Retirement Leads to Healthy Lifestyle Changes
A study of 25,000 older Australians, published recently in the American Journal of Preventative Medicine, found that retirement led to improvements in several lifestyle factors, including physical activity, sleep and tobacco use.
On average, the retirees studied increased their physical activity by 93 minutes per week, decreased sedentary time by 67 minutes per day, and increased sleep by 11 minutes per day. In addition, 50% of women who previously smoked were able to quit. Interestingly, these changes were seen regardless of age, sex, marital status, education, and whether participants lived in urban or rural areas.
The researchers proposed that retirement provides people with more time to take care of themselves and suggested that special programs could be developed to help boost these health transitions among retirees.
- Visit the Prevention and Wellness Centre for more on making healthy lifestyle changes
Federal Budget Earmarks Dollars for Women’s Heart Health
The 2016 federal budget, released last week, proposes that $5 million be provide to the Heart and Stroke Foundation to fund “targeted research on women’s heart health and to promote collaboration between research institutions across the country. This funding will help lay the ground work for ensuring women have access to high quality care that is attentive to the inherent differences in the diagnosis and treatment of heart disease and stroke in women and men.”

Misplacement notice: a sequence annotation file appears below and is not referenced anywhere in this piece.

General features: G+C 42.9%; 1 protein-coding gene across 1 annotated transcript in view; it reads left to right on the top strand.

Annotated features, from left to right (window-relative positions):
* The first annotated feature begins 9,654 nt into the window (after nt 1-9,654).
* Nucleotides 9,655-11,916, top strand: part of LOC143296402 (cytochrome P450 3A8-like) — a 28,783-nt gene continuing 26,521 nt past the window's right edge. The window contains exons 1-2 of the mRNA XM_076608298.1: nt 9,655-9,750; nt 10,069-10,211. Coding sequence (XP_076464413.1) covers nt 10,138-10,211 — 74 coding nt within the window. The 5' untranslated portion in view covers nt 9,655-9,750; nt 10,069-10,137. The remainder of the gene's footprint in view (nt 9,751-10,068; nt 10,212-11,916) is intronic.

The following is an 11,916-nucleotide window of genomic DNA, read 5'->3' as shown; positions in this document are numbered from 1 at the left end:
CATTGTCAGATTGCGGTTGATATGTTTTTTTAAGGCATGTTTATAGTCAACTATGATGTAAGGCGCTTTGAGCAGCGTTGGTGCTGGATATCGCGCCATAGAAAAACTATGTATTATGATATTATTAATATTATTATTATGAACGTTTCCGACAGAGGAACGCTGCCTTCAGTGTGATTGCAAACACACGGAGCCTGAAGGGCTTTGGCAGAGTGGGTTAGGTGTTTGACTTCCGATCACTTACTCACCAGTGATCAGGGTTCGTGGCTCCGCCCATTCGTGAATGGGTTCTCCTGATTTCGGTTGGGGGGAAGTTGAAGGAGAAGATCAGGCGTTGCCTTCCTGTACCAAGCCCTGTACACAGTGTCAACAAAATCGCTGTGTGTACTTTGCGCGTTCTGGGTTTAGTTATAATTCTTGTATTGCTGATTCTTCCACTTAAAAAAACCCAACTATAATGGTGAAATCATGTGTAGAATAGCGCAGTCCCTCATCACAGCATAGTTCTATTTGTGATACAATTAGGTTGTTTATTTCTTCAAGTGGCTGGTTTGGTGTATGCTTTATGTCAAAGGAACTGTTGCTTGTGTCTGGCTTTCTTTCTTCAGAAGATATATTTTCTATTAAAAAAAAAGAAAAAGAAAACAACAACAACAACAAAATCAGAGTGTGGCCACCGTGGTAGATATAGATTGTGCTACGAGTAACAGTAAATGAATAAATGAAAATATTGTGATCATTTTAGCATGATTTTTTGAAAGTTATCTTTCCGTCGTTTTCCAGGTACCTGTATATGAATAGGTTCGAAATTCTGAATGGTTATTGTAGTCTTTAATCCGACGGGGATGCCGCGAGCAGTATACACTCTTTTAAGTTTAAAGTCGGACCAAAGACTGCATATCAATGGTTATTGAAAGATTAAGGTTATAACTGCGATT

This announcement is timely given the upcoming Canadian Women’s Heart Health Summit to be held on April 14 and 15.
As the budget states, “Heart disease and stroke are a leading cause of death among Canadian women. In fact, most Canadian women have at least one risk factor for heart disease and stroke-yet many women are not aware of this threat and do not know how to recognize the symptoms until it is too late.”
- Read about the Ottawa Heart Institute study that identified the symptom and risk factor knowledge gap among Canadian women.
Earlier Ablation May Be Better for Persistent Atrial Fibrillation
In a study of more than 1,200 patients who had radiofrequency ablation for persistent atrial fibrillation, undergoing ablation sooner after their diagnosis resulted in better outcomes. The study was published in Circulation: Arrhythmia and Electrophysiology.
Researchers grouped the patients based on the time from their diagnosis to their ablation procedure. For the group with an average time to ablation of one year, the rate of recurrence of their arrhythmias over the next two years was 33.6%. For patients with longer times to ablation, the recurrence rate was over 50%. Those patients also showed increased indications of changes in the structure and function of their atria.
Heart Hormones Linked to Obesity and Metabolic Disorders
Natriuretic peptides are hormones produced by the heart that help regulate blood pressure. New research indicates that they may also play a role in metabolism and obesity.
These hormones were unknown until 1981, when now-retired Ottawa Heart Institute scientist Adolfo de Bold made the discovery. His work led to an entirely new field of study, known as cardiovascular endocrinology.
The new findings, published last month in the journal Obesity, used fat and skeletal tissue taken from patients with a range of body mass index values and insulin sensitivity. The researchers found that the individuals with obesity, insulin resistance, or type 2 diabetes had changes in cellular function that reduced natriuretic peptide activity in the body.
In patients with type 2 diabetes who were taking a drug called pioglitazone to help improve insulin sensitivity and control blood sugar, hormonal activity and the expression of genes involved in fat loss increased.
- Read about the discovery of natriuretic peptides and Adolfo de Bold’s career